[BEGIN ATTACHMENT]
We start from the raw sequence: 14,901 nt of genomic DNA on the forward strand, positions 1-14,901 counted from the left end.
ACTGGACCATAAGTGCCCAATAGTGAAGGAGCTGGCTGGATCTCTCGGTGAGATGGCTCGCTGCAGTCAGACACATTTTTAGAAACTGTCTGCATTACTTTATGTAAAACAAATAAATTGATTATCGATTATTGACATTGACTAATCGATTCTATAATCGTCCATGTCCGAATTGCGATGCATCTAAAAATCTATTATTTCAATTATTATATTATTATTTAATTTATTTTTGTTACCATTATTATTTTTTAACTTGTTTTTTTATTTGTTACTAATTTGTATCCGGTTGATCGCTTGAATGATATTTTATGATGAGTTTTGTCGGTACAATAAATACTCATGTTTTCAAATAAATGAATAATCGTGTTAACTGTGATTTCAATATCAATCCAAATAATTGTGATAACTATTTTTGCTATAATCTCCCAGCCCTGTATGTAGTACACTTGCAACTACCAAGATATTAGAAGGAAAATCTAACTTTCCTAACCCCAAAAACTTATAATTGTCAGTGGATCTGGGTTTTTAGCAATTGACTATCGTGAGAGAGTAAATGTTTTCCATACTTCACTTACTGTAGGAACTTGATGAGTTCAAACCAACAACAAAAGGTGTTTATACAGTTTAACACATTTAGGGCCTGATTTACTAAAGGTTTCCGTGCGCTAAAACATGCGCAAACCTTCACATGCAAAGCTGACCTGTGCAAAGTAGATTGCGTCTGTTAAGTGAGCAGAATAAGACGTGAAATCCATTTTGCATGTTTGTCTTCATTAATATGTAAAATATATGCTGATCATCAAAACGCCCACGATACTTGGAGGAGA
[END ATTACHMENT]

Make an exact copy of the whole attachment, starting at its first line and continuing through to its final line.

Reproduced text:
We start from the raw sequence: 14,901 nt of genomic DNA on the forward strand, positions 1-14,901 counted from the left end.
ACTGGACCATAAGTGCCCAATAGTGAAGGAGCTGGCTGGATCTCTCGGTGAGATGGCTCGCTGCAGTCAGACACATTTTTAGAAACTGTCTGCATTACTTTATGTAAAACAAATAAATTGATTATCGATTATTGACATTGACTAATCGATTCTATAATCGTCCATGTCCGAATTGCGATGCATCTAAAAATCTATTATTTCAATTATTATATTATTATTTAATTTATTTTTGTTACCATTATTATTTTTTAACTTGTTTTTTTATTTGTTACTAATTTGTATCCGGTTGATCGCTTGAATGATATTTTATGATGAGTTTTGTCGGTACAATAAATACTCATGTTTTCAAATAAATGAATAATCGTGTTAACTGTGATTTCAATATCAATCCAAATAATTGTGATAACTATTTTTGCTATAATCTCCCAGCCCTGTATGTAGTACACTTGCAACTACCAAGATATTAGAAGGAAAATCTAACTTTCCTAACCCCAAAAACTTATAATTGTCAGTGGATCTGGGTTTTTAGCAATTGACTATCGTGAGAGAGTAAATGTTTTCCATACTTCACTTACTGTAGGAACTTGATGAGTTCAAACCAACAACAAAAGGTGTTTATACAGTTTAACACATTTAGGGCCTGATTTACTAAAGGTTTCCGTGCGCTAAAACATGCGCAAACCTTCACATGCAAAGCTGACCTGTGCAAAGTAGATTGCGTCTGTTAAGTGAGCAGAATAAGACGTGAAATCCATTTTGCATGTTTGTCTTCATTAATATGTAAAATATATGCTGATCATCAAAACGCCCACGATACTTGGAGGAGA